BookPeople of Moscow was featured in the Wall Street Journal’s article, “The Tuscany of America,” by Matthew Kronsberg July 27, 2018.
MY WIFE AND SON laughed at me when, for the third time in less than a mile, I stopped our rental car, stepped onto the gravel road and took yet another wholly inadequate cellphone picture of the rolling fields that surrounded us. Soon they clambered out too and fell quiet. We were in the Palouse, a roughly 4,000-square-mile agricultural region that straddles the Idaho-Washington border. Intensely fertile, the region is defined by its dunelike hills, formed eons ago by windblown silt. The hills, gold and green with grains and legumes, undulate without pattern or rhythm; every bend in the road reconfigures the landscape in unpredictable ways, leaving you feeling just a bit off kilter, in a perpetual low-level swoon.
This is farm country; not anyone’s idea of a tourism hot spot. The unusual topography draws photographers and cyclists, but even if your relationship to those pastimes is casual at best, it is an easy place to fall in love with. At the heart of the Palouse are two cheek-by-jowl college towns, Pullman, Wash., and Moscow, Idaho, with populations of roughly 33,000 and 25,000, respectively. They’re about a 10-minute drive apart. When I asked Nancy Ruth Peterson, a lifelong Muscovite and president of the Latah County Historical Society, to characterize the difference between the burgs, she said “Moscow is a town that has a university. Pullman is a university that has a town. I’m probably going to get into trouble for saying that.”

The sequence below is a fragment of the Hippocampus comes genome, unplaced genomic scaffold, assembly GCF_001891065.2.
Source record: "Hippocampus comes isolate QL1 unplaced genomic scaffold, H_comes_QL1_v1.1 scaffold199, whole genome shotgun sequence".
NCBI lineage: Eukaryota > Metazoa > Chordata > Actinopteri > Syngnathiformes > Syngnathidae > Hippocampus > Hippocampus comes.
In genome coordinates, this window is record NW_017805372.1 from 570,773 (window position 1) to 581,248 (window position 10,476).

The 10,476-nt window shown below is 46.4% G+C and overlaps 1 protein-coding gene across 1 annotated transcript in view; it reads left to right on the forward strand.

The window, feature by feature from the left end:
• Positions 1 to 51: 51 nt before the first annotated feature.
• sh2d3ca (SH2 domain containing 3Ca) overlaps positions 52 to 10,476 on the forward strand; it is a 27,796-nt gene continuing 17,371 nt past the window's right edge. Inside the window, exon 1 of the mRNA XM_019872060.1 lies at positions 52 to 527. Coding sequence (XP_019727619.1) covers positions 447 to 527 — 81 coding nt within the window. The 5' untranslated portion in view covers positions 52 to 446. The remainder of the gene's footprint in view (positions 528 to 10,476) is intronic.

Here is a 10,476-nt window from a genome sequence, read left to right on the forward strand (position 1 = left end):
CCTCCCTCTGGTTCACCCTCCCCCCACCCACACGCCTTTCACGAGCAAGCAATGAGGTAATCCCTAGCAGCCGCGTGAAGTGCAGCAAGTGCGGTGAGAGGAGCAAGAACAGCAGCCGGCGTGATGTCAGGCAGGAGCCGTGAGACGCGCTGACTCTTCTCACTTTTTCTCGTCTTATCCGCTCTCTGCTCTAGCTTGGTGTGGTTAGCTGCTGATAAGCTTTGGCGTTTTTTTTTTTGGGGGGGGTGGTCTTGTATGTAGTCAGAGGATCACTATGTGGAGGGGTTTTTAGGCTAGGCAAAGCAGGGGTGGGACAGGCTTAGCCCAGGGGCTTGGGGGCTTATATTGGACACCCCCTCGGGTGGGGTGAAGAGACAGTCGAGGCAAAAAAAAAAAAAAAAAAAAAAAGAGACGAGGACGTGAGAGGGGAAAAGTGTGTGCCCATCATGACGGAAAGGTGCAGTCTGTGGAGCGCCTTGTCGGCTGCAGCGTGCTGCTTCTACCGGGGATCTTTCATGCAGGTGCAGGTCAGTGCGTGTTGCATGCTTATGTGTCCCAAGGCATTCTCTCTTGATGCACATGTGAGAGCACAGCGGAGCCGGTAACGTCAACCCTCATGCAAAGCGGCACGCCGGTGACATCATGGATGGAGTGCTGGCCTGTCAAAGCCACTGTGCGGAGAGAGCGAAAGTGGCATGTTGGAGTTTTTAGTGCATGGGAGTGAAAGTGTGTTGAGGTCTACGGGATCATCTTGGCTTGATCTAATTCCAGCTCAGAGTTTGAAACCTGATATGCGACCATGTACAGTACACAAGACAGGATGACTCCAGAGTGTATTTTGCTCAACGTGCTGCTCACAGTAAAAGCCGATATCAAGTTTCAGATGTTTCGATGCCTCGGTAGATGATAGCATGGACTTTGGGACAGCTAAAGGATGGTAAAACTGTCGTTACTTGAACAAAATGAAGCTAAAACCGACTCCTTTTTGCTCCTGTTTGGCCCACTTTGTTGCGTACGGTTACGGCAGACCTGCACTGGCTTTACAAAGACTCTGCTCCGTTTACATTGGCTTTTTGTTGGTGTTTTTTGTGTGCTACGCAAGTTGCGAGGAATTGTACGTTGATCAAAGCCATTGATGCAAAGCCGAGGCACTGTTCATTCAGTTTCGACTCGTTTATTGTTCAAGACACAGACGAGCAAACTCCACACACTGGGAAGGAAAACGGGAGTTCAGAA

And indeed, even during a mid-July visit, when most of Moscow’s 12,000 students were gone, the town felt alive. We based ourselves at the modishly refitted Monarch Motel, just a block off Main Street. On an evening stroll, I stopped to watch the Palouse Peace Coalition string up tie-dyed banners saying “peace” in a dozen or so languages, as they’ve done nearly every Friday night since 2001. I asked coalition member Bill Beck when the peacenik contingent had taken root in the region; he told me that many of its cohort had been there for decades, noting a “huge number of back-to-the-landers” who came to the area in the late ’60s and early ’70s. “Most people come here because of the universities. It’s this incredibly quiet, beautiful town,” he said, gesturing down the block toward BookPeople of Moscow, the largest of three independent bookshops, “with some intelligentsia.”
Don’t you love that? For the whole glowing article, click here.